Laura Chinchilla Vows to Strengthen IDB with a Vision of Union and Accessibility

The former president of Costa Rica Laura Chinchilla affirmed this past week that if she wins the election for the presidency of the Inter-American Development Bank (IDB), her priority will be to strengthen the entity with a vision of union so that it continues to be the main source of access to credit for the region and a partner for recovery from the crisis by COVID-19.
“The IDB is the region’s most important financing companion and the main source of access to credit and technical assistance, and it must continue to be so. This crisis came at a time when countries do not have fiscal space, are highly indebted, and in which access to credit will be essential,” Chinchilla said.
Chinchilla, who governed our country between 2010 and 2014, assured that her vision of the bank is based on union and joint work with countries, and she moved away from polarization of a political or ideological nature.
“The opportunity to be able to put me at the head of the IDB is exceptional in terms of collaborating with the governments, the productive sectors and the citizens of our region, which has become particularly relevant” at the current juncture, she declared. The former Costa Rican president stated that she meets the ideal conditions to exercise the position due to her career, leadership, and experience in public life.
“To guarantee the IDB that we need in the future, it is essential to have people with a vision of effective leadership and far from any politicization. An institution and leadership above any specific political ideology, that does not divide or polarize and can summon different forces in and between countries,” she argued. At the present moment, the other two people who have announced their aspiration for the position are the Argentine Gustavo Béliz, and Mauricio Claver-Carone, an adviser to the Americas for the US president, Donald Trump.
Chinchilla commented that she has won good support for her candidacy and that it is “understandable” that many countries are taking time to analyze the situation with prudence after the Claver-Carone announcement. There has been controversy in the region because of a so-called unwritten rule that the IDB must be led by a Latin American, as it has been throughout its history.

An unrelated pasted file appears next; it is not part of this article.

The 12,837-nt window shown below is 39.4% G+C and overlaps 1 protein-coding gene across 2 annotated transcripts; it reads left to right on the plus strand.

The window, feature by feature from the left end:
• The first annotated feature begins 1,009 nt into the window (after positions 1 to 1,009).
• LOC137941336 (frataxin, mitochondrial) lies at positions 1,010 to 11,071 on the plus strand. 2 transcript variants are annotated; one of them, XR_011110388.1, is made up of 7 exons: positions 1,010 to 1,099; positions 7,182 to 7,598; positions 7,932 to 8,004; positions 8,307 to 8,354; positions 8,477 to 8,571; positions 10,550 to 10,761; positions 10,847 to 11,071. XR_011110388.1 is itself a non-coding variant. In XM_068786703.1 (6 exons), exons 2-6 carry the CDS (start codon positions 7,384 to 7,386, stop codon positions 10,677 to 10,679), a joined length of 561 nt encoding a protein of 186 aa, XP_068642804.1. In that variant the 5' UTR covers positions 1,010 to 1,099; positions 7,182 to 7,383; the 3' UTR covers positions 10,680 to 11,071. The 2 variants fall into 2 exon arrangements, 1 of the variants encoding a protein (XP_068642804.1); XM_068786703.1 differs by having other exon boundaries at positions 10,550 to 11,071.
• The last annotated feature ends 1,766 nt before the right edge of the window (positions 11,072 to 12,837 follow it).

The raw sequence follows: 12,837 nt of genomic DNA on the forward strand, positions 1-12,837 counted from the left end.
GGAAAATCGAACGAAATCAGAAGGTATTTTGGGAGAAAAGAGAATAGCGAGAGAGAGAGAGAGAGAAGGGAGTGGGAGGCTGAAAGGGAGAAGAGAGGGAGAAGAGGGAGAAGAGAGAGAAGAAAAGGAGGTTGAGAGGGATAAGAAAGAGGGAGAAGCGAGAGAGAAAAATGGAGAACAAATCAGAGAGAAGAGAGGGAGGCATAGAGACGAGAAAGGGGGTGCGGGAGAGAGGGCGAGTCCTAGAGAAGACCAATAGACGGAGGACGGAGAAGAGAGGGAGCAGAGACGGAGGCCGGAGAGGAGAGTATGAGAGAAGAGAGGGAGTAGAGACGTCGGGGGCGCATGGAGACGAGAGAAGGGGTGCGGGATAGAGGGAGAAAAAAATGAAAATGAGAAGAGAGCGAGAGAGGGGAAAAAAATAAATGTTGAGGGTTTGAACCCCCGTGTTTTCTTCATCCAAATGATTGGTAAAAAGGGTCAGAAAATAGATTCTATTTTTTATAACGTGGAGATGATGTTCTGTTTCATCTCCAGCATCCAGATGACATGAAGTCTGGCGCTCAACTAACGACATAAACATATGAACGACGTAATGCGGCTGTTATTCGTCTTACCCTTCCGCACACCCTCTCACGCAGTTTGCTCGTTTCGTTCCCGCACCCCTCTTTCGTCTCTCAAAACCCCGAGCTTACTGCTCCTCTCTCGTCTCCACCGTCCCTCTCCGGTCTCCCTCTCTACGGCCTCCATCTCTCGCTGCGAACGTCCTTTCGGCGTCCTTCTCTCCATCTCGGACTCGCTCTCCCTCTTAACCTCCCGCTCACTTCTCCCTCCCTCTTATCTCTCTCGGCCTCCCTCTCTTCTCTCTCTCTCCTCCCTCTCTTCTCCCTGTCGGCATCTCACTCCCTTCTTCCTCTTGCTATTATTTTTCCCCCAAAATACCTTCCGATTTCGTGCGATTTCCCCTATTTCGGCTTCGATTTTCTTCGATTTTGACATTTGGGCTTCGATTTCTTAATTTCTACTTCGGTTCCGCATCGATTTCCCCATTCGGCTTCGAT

Since its creation in 1960, the IDB has been chaired by citizens of Latin American countries: the Chilean Felipe Herrera (1960-1970), the Mexican Antonio Ortiz Mena (1970-1988), the Uruguayan Enrique Iglesias (1988-2005) and Colombian Luis Alberto Moreno, from 2005 to the present.
Chinchilla said that in all the electoral processes in which she has participated in her career, never has she discredited her opponents and that this time she will not do so because of the nationality factor. “Countries must analyze who has the most balanced vision, the best known and proven track record in the international public sector, and who can guarantee the efforts that must be deployed to gather wills,” she added.

The former Costa Rican president stressed that she has the qualities to run the bank in times of a “huge crisis with multiple consequences” caused by the COVID-19 Pandemic that is in full swing in the region. Chinchilla cited data from international organizations that project that the region’s economy will fall 5 percentage points below the world average and that there will be between 35 and 40 million more poor people, which will consolidate into the worst crisis in the last 100 years of Latin America.
On July 3rd, the Costa Rican government made official the support for the former president’s candidacy and highlighted “her attributes for managing complex processes and for building agreements and mobilizing resources, as well as her solid knowledge of development challenges in the Latin American region and the Caribbean, making her the right person for the job.”
Chinchilla was born on March 28th, 1959 in San José, she is a graduate in Political Science from the University of Costa Rica and has a master’s degree in Public Policy from Georgetown University (United States). Before becoming president of her country, Chinchilla was a deputy (2002-2006), minister of security (1996-1998), as well as minister of justice and vice-president (2006-2008).
Last year Chinchilla became the first Costa Rican woman to be appointed as a member of the International Olympic Committee (IOC) and after that announcement, she emphasized the promotion of values in the Olympic movement and fighting against all forms of discrimination. The former president is also an international security consultant and head of the electoral observation mission of the Organization of American States.

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